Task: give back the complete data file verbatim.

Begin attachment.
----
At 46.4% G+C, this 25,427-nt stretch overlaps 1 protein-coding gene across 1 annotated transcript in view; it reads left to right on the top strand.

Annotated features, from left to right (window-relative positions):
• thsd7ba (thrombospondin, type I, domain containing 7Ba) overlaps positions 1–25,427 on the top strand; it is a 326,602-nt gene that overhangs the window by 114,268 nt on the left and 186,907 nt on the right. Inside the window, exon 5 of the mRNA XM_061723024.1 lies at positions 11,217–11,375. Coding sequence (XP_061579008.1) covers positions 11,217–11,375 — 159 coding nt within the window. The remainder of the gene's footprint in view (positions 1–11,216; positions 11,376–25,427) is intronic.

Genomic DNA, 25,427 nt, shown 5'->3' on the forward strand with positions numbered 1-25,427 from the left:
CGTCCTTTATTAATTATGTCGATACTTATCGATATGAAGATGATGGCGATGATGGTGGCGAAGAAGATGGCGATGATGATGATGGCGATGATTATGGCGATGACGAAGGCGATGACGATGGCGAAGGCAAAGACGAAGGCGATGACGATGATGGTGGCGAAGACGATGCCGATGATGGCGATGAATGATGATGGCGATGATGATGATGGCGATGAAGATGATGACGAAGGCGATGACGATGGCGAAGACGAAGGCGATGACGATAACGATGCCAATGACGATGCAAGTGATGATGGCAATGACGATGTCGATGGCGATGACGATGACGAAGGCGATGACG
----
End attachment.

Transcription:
At 46.4% G+C, this 25,427-nt stretch overlaps 1 protein-coding gene across 1 annotated transcript in view; it reads left to right on the top strand.

Annotated features, from left to right (window-relative positions):
• thsd7ba (thrombospondin, type I, domain containing 7Ba) overlaps positions 1–25,427 on the top strand; it is a 326,602-nt gene that overhangs the window by 114,268 nt on the left and 186,907 nt on the right. Inside the window, exon 5 of the mRNA XM_061723024.1 lies at positions 11,217–11,375. Coding sequence (XP_061579008.1) covers positions 11,217–11,375 — 159 coding nt within the window. The remainder of the gene's footprint in view (positions 1–11,216; positions 11,376–25,427) is intronic.

Genomic DNA, 25,427 nt, shown 5'->3' on the forward strand with positions numbered 1-25,427 from the left:
CGTCCTTTATTAATTATGTCGATACTTATCGATATGAAGATGATGGCGATGATGGTGGCGAAGAAGATGGCGATGATGATGATGGCGATGATTATGGCGATGACGAAGGCGATGACGATGGCGAAGGCAAAGACGAAGGCGATGACGATGATGGTGGCGAAGACGATGCCGATGATGGCGATGAATGATGATGGCGATGATGATGATGGCGATGAAGATGATGACGAAGGCGATGACGATGGCGAAGACGAAGGCGATGACGATAACGATGCCAATGACGATGCAAGTGATGATGGCAATGACGATGTCGATGGCGATGACGATGACGAAGGCGATGACG